Friday, April 3, 2009

Agave Nectar Caramel Sauce

Personally, I am a big fan of Agave Nectar. I use it to sweeten cold drinks and fruit sauces without the worry of having to dissolve it first.  

 Agave nectar is harvested in Mexico from the Agave plant (the same plant used in making Tequila), and  some of it is processed and bottled in Lyons, Colorado.  Many people love it, and others think it's hype.  I'm just here to show you how to use it.

Simple Caramel Sauce

Fresh Yogurt with Caramel......

Agave Nectar Caramel Sauce

1 1/2 cup agave nectar
1/2 cup Longmont Dairy heavy whipping cream
2 tablespoons butter
pinch of sea salt

Place all ingredients in a medium saucepan over medium-high heat. Cook for 10 minutes or until the mixture begins to thicken. Be sure to stir the caramel sauce occasionally.  If your sauce is too thin continue cooking several more minutes.  If sauce become too thick, add a spot more cream, and bring back to a boil until cream is incorporated.   

Caramel will last approximately a week in the fridge if no one sees it...

See you at the Market.

Chef Deb


Fran Meneley said...

Hi Deb - I just wanted to let you know that I also have a blog - art, life, travel - and I have linked to your blog under " foodie blogs that make me hungry" - I love what you are doing here and check in every week. Take care - see you at school - Fran - Parker's mom -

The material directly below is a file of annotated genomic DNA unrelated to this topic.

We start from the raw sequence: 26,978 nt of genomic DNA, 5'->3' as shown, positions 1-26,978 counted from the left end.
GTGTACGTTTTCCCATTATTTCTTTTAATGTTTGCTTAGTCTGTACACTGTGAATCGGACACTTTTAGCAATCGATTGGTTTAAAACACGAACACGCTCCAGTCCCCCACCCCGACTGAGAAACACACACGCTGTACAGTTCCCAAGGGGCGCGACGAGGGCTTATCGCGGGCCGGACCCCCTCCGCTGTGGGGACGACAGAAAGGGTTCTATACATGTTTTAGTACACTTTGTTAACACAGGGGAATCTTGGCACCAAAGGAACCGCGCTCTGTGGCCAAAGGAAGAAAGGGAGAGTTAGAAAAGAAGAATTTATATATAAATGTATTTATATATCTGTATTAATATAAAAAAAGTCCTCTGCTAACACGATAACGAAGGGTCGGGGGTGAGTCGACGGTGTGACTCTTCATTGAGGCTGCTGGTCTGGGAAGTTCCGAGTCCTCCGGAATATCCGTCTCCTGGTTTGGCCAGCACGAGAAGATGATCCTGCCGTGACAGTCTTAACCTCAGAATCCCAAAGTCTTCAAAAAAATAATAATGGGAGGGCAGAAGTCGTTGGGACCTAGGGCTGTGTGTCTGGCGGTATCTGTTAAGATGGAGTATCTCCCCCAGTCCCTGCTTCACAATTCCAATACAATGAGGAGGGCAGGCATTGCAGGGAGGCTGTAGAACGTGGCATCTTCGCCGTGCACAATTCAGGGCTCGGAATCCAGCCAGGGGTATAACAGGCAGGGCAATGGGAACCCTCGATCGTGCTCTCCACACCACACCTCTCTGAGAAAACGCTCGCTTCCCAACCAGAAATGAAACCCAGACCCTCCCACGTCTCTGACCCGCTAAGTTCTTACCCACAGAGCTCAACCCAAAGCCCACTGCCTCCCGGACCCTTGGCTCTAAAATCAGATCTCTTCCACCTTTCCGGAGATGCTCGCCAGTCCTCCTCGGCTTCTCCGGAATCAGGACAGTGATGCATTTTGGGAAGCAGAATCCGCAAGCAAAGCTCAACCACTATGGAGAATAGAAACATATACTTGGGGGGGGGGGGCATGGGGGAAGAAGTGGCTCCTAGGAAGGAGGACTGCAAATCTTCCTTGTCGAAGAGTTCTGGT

Chef Deb T said...

Thanks Fran,

I appreciate the link!

Chef Deb T.

Babe in Babeland said...

Hi Deb! What a great site. I was looking for an agave nectar recipe and stumbled upon your blog. I want to make caramel sticky buns using agave nectar. Do you think this would work for that? When I bake the rolls, can I bake it in this agave caramel sauce? Thanks!

Chef Deb T said...

Hi Babe and Thank you!

Hhmm. So, lets think this one through. I want to say yes, but there may be a few extra steps and they all have to do with chemistry and texture..

I know when I make sticky buns (goodness I love those things!) I use a combination of butter, honey and brown sugar.. I just combine those in a bowl and spread the mixture over the bottom of the pan. In essence, we have created a "soft" solid to place our dough while we are doing the final proofing.
However, if you start with a liquid caramel and place your dough on top of it for it's final proof, you are at risk of having the dough absorb your caramel before it even cooks, and this is not what you want.

My first instinct is to : Make a little extra caramel (gasp...Whaat does one do with extra caramel?). Let the caramel cool. Spread 1/2 of your caramel onto your pan, add nuts next, then place your dough on top of the nuts. Proof your dough, and bake according to your recipe. ( I always place my pan with my sticky buns on a backing sheet to catch the caramel that oozes out). Once your buns have baked, let them "rest" for 5-7 minutes before you turn them out ( this gives the caramel time to set). Now, as you buns begin to cool, drizzle additional caramel over the top and save the rest for those of us who will want more on our little bums..

I hope I did not over explain. Agave nectar is more difficult to cook with, but it can be done and I am interested in hearing out this turns out. I would love a followup!